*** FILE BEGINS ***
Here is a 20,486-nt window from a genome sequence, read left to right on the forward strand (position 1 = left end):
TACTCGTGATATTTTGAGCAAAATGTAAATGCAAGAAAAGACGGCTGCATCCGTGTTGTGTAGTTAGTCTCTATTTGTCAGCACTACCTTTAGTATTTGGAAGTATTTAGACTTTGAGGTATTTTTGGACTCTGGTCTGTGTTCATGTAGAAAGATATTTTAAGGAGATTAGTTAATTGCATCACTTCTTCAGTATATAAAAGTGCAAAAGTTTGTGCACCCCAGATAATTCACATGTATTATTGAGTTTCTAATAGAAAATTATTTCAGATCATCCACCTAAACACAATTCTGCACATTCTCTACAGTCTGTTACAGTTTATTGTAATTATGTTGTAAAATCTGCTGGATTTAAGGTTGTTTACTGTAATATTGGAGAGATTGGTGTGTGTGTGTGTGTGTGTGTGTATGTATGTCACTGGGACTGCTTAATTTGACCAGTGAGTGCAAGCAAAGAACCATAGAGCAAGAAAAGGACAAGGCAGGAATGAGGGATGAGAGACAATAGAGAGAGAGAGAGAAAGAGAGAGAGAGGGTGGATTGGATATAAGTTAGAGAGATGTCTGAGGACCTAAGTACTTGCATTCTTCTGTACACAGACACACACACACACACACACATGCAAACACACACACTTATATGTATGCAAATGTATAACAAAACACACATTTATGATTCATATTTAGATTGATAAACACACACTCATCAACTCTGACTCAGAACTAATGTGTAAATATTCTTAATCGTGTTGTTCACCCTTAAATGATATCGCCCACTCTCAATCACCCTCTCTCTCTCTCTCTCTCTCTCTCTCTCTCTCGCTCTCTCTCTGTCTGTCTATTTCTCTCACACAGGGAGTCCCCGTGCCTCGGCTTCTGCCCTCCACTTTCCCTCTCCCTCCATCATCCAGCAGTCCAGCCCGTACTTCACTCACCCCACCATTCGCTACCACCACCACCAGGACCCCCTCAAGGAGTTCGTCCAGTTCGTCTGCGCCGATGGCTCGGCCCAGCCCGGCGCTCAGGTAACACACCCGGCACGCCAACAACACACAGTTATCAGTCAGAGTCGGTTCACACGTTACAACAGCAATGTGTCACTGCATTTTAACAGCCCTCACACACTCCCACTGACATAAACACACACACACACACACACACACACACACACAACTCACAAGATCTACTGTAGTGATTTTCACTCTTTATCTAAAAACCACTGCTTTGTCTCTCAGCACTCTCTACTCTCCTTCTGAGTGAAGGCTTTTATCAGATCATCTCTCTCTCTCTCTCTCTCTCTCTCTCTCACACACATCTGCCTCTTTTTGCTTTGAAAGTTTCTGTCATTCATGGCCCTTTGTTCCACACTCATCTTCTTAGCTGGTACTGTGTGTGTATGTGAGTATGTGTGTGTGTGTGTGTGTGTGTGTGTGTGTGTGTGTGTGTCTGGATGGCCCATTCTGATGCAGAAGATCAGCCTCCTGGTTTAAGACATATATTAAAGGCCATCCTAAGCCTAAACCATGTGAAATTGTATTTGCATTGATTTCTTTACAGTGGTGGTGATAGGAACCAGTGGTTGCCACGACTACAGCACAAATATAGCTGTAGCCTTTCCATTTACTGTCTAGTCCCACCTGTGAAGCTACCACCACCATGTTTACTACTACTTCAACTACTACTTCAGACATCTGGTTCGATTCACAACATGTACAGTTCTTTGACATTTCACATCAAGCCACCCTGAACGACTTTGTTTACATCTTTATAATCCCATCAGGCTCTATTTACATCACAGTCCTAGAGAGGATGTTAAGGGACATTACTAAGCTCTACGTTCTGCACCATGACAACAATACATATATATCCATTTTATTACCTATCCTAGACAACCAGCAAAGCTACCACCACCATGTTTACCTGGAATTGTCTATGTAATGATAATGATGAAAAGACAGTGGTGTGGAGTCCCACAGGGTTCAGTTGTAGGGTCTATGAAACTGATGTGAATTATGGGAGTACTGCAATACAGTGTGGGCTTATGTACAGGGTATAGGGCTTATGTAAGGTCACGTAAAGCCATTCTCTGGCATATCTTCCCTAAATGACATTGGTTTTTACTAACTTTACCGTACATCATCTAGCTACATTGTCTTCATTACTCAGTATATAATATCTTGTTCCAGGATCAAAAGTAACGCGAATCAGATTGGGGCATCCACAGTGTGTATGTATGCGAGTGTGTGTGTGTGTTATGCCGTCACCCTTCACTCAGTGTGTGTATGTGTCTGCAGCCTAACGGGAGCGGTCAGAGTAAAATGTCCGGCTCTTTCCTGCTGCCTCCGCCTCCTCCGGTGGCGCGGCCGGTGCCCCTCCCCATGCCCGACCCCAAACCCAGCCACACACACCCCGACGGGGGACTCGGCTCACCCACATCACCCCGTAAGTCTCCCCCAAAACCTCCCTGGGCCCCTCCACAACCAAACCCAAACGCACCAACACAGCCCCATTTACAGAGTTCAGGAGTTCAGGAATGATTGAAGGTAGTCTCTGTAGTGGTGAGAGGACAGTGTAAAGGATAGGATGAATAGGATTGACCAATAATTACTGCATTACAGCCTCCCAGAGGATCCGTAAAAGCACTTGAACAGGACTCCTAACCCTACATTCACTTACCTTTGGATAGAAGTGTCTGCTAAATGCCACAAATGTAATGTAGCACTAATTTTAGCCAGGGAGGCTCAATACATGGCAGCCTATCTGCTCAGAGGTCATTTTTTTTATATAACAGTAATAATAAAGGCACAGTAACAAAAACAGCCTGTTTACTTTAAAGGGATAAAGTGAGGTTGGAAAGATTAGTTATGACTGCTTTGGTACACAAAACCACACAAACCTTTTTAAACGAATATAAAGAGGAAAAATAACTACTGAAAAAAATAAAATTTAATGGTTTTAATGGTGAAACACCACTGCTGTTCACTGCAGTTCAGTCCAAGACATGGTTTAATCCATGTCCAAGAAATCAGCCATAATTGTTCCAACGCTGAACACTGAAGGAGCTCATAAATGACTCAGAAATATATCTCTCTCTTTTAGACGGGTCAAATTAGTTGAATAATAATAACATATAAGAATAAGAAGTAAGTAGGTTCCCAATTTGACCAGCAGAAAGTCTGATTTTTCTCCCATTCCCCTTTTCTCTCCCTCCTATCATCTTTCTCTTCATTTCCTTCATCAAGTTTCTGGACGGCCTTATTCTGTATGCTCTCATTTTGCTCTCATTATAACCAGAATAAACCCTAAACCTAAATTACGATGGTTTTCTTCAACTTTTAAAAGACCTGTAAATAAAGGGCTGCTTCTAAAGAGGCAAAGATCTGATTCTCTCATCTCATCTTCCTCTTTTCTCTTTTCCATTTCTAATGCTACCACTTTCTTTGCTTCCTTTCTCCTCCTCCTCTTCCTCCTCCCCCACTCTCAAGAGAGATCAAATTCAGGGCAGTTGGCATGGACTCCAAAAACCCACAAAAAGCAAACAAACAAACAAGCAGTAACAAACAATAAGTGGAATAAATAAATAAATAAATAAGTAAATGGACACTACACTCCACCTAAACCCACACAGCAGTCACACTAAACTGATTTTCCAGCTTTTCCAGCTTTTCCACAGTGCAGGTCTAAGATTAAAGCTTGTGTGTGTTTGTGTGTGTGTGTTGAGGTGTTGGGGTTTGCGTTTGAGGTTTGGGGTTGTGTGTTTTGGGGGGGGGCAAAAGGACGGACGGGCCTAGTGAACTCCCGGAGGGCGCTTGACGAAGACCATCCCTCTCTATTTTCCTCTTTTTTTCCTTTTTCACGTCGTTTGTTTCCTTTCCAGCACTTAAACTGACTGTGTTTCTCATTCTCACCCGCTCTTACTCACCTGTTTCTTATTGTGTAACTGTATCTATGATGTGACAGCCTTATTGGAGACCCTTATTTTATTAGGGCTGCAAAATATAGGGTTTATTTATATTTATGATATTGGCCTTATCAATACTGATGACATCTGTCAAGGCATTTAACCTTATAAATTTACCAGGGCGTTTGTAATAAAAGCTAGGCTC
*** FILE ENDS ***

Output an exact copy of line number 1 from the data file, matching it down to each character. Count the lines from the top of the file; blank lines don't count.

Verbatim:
Here is a 20,486-nt window from a genome sequence, read left to right on the forward strand (position 1 = left end):